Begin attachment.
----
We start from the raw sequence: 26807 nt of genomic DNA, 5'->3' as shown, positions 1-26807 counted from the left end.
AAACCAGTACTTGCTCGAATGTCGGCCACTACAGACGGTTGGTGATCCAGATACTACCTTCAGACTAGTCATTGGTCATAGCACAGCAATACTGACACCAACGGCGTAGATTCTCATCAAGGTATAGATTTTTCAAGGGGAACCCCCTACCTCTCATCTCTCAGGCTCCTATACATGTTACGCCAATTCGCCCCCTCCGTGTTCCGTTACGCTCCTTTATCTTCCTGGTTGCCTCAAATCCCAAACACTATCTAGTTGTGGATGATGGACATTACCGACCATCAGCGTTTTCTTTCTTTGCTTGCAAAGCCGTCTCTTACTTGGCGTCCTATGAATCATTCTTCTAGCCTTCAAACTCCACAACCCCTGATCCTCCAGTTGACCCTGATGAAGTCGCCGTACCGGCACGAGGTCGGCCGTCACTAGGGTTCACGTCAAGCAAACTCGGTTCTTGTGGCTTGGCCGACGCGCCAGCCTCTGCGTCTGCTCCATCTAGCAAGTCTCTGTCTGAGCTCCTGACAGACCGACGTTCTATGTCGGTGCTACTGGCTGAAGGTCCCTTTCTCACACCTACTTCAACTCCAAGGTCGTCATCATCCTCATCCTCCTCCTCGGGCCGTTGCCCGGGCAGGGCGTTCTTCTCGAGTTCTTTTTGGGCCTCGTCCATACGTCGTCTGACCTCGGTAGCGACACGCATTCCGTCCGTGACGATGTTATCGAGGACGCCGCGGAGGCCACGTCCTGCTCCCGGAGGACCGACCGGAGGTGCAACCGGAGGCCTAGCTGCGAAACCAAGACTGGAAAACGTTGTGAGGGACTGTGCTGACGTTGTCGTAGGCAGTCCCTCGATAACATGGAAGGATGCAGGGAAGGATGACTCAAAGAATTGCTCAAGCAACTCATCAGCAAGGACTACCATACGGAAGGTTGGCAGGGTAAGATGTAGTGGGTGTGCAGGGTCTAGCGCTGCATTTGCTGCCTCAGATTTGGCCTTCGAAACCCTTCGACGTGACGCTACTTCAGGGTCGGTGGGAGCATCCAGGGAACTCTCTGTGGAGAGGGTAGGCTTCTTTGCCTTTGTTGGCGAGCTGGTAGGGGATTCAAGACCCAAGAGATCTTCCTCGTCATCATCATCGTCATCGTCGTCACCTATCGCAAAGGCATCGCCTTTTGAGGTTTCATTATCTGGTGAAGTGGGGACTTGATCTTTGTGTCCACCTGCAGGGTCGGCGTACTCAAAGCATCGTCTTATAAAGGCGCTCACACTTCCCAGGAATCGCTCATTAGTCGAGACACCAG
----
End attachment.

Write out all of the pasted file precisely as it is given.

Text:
We start from the raw sequence: 26807 nt of genomic DNA, 5'->3' as shown, positions 1-26807 counted from the left end.
AAACCAGTACTTGCTCGAATGTCGGCCACTACAGACGGTTGGTGATCCAGATACTACCTTCAGACTAGTCATTGGTCATAGCACAGCAATACTGACACCAACGGCGTAGATTCTCATCAAGGTATAGATTTTTCAAGGGGAACCCCCTACCTCTCATCTCTCAGGCTCCTATACATGTTACGCCAATTCGCCCCCTCCGTGTTCCGTTACGCTCCTTTATCTTCCTGGTTGCCTCAAATCCCAAACACTATCTAGTTGTGGATGATGGACATTACCGACCATCAGCGTTTTCTTTCTTTGCTTGCAAAGCCGTCTCTTACTTGGCGTCCTATGAATCATTCTTCTAGCCTTCAAACTCCACAACCCCTGATCCTCCAGTTGACCCTGATGAAGTCGCCGTACCGGCACGAGGTCGGCCGTCACTAGGGTTCACGTCAAGCAAACTCGGTTCTTGTGGCTTGGCCGACGCGCCAGCCTCTGCGTCTGCTCCATCTAGCAAGTCTCTGTCTGAGCTCCTGACAGACCGACGTTCTATGTCGGTGCTACTGGCTGAAGGTCCCTTTCTCACACCTACTTCAACTCCAAGGTCGTCATCATCCTCATCCTCCTCCTCGGGCCGTTGCCCGGGCAGGGCGTTCTTCTCGAGTTCTTTTTGGGCCTCGTCCATACGTCGTCTGACCTCGGTAGCGACACGCATTCCGTCCGTGACGATGTTATCGAGGACGCCGCGGAGGCCACGTCCTGCTCCCGGAGGACCGACCGGAGGTGCAACCGGAGGCCTAGCTGCGAAACCAAGACTGGAAAACGTTGTGAGGGACTGTGCTGACGTTGTCGTAGGCAGTCCCTCGATAACATGGAAGGATGCAGGGAAGGATGACTCAAAGAATTGCTCAAGCAACTCATCAGCAAGGACTACCATACGGAAGGTTGGCAGGGTAAGATGTAGTGGGTGTGCAGGGTCTAGCGCTGCATTTGCTGCCTCAGATTTGGCCTTCGAAACCCTTCGACGTGACGCTACTTCAGGGTCGGTGGGAGCATCCAGGGAACTCTCTGTGGAGAGGGTAGGCTTCTTTGCCTTTGTTGGCGAGCTGGTAGGGGATTCAAGACCCAAGAGATCTTCCTCGTCATCATCATCGTCATCGTCGTCACCTATCGCAAAGGCATCGCCTTTTGAGGTTTCATTATCTGGTGAAGTGGGGACTTGATCTTTGTGTCCACCTGCAGGGTCGGCGTACTCAAAGCATCGTCTTATAAAGGCGCTCACACTTCCCAGGAATCGCTCATTAGTCGAGACACCAG